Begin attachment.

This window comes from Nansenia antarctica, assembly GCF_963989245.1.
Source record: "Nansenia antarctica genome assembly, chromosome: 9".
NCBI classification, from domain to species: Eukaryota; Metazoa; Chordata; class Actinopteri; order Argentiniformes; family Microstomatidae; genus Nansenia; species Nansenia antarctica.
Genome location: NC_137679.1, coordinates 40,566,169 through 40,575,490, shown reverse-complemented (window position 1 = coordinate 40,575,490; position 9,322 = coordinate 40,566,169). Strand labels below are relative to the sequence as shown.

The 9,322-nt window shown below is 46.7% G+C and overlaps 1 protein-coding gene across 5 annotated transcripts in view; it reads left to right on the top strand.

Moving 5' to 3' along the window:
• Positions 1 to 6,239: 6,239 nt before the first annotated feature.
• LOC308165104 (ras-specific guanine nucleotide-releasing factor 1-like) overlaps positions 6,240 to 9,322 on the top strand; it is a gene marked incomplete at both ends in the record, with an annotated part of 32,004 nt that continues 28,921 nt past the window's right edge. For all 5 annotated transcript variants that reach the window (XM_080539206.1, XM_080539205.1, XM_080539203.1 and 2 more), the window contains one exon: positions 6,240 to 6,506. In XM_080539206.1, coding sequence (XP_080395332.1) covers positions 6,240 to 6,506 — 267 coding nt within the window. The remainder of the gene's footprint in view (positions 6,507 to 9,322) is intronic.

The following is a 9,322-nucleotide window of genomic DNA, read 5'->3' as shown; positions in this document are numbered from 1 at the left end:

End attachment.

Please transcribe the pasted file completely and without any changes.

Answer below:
This window comes from Nansenia antarctica, assembly GCF_963989245.1.
Source record: "Nansenia antarctica genome assembly, chromosome: 9".
NCBI classification, from domain to species: Eukaryota; Metazoa; Chordata; class Actinopteri; order Argentiniformes; family Microstomatidae; genus Nansenia; species Nansenia antarctica.
Genome location: NC_137679.1, coordinates 40,566,169 through 40,575,490, shown reverse-complemented (window position 1 = coordinate 40,575,490; position 9,322 = coordinate 40,566,169). Strand labels below are relative to the sequence as shown.

The 9,322-nt window shown below is 46.7% G+C and overlaps 1 protein-coding gene across 5 annotated transcripts in view; it reads left to right on the top strand.

Moving 5' to 3' along the window:
• Positions 1 to 6,239: 6,239 nt before the first annotated feature.
• LOC308165104 (ras-specific guanine nucleotide-releasing factor 1-like) overlaps positions 6,240 to 9,322 on the top strand; it is a gene marked incomplete at both ends in the record, with an annotated part of 32,004 nt that continues 28,921 nt past the window's right edge. For all 5 annotated transcript variants that reach the window (XM_080539206.1, XM_080539205.1, XM_080539203.1 and 2 more), the window contains one exon: positions 6,240 to 6,506. In XM_080539206.1, coding sequence (XP_080395332.1) covers positions 6,240 to 6,506 — 267 coding nt within the window. The remainder of the gene's footprint in view (positions 6,507 to 9,322) is intronic.

The following is a 9,322-nucleotide window of genomic DNA, read 5'->3' as shown; positions in this document are numbered from 1 at the left end: